During the transition from the output quantization to twofold quantization, a series of deadzone crises occur and eventually all chaotic attractors turn to repellers. The interactions of the repellers lead to a newly formed recurring orbit with superimposed chaotic oscillations (see Sect. 3.2 and Fig. 8).
Based on these results, it is obvious that the nonsmooth, stairlike shape of the switching lines play an important role in manipulating state space objects by opening up escape possibilities from the previously closed domains of chaotic attractors.
To gain a deeper insight in this phenomenon, the following section examines the topology of switching lines.
4 Analysis of switching lines
4.1 Switching line collision
When switching line collision occurs, trajectories gain the ability to bypass certain control bands by passing through a switching line intersection point. In the case of PDcontrol—if there is no switching line collision—bands corresponding to the same control effort are connected domains. However, if the switching lines \({\textsc {sw}}_{{\mathrm {m}}}\) and \({\textsc {sw}}_{\mathrm {m+1}}\) collide, the band \(F_i = m\) becomes disconnected (see Fig. 12).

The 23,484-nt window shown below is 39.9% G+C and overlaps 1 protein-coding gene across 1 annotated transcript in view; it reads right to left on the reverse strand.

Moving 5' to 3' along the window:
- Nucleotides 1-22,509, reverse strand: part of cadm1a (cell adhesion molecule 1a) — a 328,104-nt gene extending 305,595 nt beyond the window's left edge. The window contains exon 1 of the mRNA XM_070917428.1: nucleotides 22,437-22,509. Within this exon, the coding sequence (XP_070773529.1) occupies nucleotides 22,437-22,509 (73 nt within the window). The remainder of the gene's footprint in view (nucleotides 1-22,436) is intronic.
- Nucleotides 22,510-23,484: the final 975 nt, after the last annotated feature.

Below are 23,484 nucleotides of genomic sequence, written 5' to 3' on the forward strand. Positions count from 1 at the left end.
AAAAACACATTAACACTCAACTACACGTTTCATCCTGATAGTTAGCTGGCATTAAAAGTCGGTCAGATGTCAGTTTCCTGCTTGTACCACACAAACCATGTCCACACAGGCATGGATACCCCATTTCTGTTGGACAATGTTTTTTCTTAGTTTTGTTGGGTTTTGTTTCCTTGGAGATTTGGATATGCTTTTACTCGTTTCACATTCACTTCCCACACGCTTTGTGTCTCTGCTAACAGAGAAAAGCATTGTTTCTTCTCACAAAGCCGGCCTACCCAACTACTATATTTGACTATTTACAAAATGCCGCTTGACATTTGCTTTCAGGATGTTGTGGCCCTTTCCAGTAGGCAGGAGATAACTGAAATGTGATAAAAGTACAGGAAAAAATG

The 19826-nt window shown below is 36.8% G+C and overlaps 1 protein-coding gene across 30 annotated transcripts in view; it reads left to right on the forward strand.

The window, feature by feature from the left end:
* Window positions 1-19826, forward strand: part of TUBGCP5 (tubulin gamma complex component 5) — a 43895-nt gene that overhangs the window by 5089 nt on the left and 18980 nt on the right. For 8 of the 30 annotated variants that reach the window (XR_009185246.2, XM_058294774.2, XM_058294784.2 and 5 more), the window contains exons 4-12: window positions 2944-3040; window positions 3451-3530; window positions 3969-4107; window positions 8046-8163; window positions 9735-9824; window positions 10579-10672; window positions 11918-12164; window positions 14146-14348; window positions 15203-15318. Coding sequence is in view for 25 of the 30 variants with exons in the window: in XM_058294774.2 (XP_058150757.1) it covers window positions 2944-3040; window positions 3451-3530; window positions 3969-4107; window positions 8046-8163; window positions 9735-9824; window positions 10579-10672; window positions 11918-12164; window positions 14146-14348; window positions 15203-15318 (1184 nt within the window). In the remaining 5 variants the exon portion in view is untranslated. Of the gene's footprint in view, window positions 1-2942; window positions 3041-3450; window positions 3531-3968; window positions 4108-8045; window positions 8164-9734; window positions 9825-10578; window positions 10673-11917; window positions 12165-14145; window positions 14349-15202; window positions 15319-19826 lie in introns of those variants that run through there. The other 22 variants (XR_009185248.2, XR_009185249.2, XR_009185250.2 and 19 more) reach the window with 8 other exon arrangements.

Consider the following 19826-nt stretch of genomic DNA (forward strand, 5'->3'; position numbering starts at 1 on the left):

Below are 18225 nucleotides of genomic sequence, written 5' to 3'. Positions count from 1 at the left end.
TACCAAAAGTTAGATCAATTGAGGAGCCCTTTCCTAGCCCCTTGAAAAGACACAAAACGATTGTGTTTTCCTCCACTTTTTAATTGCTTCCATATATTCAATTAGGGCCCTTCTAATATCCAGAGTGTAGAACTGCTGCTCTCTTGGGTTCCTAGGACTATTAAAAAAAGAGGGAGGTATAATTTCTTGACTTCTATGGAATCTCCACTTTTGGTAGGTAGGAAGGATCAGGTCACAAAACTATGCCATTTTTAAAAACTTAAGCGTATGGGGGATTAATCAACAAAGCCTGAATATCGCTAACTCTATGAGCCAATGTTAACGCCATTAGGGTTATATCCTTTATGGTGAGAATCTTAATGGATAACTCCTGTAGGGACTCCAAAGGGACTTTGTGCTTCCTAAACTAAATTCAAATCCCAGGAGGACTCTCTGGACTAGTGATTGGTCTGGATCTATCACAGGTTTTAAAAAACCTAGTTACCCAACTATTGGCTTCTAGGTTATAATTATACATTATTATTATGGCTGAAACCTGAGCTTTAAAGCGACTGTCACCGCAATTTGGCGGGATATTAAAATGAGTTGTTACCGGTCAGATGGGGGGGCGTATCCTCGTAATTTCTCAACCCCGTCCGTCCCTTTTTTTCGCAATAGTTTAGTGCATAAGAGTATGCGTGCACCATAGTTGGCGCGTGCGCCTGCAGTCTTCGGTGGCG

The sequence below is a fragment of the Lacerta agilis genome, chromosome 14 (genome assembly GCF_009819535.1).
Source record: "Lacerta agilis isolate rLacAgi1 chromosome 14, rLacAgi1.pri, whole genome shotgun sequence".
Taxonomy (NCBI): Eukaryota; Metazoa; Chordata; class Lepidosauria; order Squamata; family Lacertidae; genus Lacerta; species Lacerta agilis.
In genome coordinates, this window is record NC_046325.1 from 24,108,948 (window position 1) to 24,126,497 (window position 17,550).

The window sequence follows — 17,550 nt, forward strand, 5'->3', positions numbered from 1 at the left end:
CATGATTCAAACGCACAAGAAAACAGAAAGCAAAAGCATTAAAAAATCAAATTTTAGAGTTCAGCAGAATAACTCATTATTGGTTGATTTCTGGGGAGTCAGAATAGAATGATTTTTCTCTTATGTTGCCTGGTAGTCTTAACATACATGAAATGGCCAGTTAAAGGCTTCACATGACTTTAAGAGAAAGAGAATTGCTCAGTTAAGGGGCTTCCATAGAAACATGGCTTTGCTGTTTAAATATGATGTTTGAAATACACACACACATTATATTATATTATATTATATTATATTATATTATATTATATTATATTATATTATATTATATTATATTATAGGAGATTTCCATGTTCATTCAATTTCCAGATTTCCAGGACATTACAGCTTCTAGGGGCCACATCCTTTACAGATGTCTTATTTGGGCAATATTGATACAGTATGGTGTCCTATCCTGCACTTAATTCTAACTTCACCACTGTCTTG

Since the quantization \({\mathrm {Int}}(i)\) has a discontinuity (see Fig. 14), we analyse a small neighbourhood \(\varepsilon \) around \(x=i\,\rho _{{\mathrm {I}}}\) and express the collision between the upper corner of the lower switching line (\({\textsc {sw}}_m\)) and the lower corner of the upper switching line (\({\textsc {sw}}_{m+1}\)).
These kind of slcs will be referred to as firstorder switching line collisions (while in general, the \(k{{\mathrm {th}}}\) order slc means the collision of \({\textsc {sw}}_m\) and \({\textsc {sw}}_{m+k}\)).
Here we considered only the case of positive \(\hat{P}\) and \(\hat{D}\), but a similar analysis can be carried out for negative control parameters, as well.
In the following sections, we show how the transition between the twofold and single quantization cases affects the switching lines.